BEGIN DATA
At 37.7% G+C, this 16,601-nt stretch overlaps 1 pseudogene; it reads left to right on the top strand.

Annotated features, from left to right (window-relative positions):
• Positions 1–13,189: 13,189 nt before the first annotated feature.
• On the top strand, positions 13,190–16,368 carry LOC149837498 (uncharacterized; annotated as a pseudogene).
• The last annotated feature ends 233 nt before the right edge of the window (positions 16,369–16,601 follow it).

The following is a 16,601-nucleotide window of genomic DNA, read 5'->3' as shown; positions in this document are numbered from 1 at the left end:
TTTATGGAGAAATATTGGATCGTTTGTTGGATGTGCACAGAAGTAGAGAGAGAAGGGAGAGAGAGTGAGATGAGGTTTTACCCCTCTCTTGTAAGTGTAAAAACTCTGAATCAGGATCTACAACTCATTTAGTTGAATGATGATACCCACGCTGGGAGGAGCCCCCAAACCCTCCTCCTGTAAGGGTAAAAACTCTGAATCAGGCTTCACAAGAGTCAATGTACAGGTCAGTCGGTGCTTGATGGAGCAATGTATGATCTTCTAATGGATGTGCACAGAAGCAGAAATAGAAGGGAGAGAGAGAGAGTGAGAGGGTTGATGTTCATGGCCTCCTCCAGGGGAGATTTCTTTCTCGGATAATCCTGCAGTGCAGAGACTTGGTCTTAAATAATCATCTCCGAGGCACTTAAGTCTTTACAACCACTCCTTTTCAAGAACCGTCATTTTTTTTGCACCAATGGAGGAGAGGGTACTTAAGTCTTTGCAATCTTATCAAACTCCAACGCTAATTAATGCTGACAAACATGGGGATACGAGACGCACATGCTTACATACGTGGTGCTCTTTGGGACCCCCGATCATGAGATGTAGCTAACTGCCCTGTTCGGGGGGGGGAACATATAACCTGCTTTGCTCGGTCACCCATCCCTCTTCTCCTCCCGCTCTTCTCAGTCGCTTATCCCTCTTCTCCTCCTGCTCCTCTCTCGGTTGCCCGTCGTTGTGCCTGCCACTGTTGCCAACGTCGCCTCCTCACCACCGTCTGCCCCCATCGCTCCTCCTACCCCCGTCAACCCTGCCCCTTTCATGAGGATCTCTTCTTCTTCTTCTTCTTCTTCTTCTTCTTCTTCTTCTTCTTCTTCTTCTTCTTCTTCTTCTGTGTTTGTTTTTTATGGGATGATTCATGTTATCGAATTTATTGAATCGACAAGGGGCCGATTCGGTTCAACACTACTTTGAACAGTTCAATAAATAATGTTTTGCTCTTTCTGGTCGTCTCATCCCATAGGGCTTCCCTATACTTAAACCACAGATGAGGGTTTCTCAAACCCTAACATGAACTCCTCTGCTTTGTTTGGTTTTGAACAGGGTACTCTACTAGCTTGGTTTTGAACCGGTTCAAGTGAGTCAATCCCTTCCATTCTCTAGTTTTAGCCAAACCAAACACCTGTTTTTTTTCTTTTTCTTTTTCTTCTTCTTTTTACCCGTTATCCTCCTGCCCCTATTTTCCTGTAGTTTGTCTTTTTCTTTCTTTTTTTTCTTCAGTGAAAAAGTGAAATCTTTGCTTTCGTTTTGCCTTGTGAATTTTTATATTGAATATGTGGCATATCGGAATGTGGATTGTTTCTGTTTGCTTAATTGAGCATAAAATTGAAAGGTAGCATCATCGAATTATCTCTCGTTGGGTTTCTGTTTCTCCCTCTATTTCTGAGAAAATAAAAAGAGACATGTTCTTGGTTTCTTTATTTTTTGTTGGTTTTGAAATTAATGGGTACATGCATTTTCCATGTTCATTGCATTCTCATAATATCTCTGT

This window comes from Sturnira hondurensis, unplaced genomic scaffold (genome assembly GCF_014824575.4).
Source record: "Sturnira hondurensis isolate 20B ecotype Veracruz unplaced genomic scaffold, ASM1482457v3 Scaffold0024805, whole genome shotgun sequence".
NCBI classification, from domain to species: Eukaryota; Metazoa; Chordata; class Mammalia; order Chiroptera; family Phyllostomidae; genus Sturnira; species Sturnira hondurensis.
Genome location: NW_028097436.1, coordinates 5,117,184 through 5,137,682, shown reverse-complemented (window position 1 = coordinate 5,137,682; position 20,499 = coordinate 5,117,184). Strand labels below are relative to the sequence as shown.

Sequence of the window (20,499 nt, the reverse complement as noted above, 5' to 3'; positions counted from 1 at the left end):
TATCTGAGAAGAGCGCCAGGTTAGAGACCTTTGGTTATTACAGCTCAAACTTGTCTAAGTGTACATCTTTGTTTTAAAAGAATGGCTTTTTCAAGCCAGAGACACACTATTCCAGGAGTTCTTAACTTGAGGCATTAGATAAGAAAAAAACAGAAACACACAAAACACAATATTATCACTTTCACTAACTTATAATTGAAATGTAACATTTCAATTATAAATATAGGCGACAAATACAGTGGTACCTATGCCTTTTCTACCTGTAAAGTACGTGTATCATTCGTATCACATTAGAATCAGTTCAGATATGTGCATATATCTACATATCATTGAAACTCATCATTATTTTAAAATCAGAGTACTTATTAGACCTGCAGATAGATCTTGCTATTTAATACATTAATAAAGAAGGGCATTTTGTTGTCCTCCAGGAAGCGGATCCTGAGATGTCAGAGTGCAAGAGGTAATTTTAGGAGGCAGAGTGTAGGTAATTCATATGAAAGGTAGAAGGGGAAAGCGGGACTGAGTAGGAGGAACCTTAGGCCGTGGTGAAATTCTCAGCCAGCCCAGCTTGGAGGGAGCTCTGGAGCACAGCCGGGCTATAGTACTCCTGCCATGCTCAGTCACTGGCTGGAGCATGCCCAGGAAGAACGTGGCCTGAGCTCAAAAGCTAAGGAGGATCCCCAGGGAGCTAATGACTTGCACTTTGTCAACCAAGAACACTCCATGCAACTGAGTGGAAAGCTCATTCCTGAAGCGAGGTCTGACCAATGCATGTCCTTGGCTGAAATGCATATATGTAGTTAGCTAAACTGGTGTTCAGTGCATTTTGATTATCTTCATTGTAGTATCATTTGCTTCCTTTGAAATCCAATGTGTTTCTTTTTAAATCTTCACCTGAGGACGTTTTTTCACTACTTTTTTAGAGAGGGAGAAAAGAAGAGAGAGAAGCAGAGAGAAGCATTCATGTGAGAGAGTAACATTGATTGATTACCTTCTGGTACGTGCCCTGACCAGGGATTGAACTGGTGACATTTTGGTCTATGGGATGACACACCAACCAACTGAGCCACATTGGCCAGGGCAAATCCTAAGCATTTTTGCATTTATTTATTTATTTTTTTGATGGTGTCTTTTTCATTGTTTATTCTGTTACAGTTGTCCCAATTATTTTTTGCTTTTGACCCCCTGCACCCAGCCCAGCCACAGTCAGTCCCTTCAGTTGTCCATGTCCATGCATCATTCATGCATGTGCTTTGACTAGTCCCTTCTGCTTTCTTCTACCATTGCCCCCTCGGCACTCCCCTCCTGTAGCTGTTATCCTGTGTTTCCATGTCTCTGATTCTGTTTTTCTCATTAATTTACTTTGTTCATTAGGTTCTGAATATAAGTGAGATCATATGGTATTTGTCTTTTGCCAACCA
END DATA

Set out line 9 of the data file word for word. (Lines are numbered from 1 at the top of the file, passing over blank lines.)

Source record: "Sturnira hondurensis isolate 20B ecotype Veracruz unplaced genomic scaffold, ASM1482457v3 Scaffold0024805, whole genome shotgun sequence".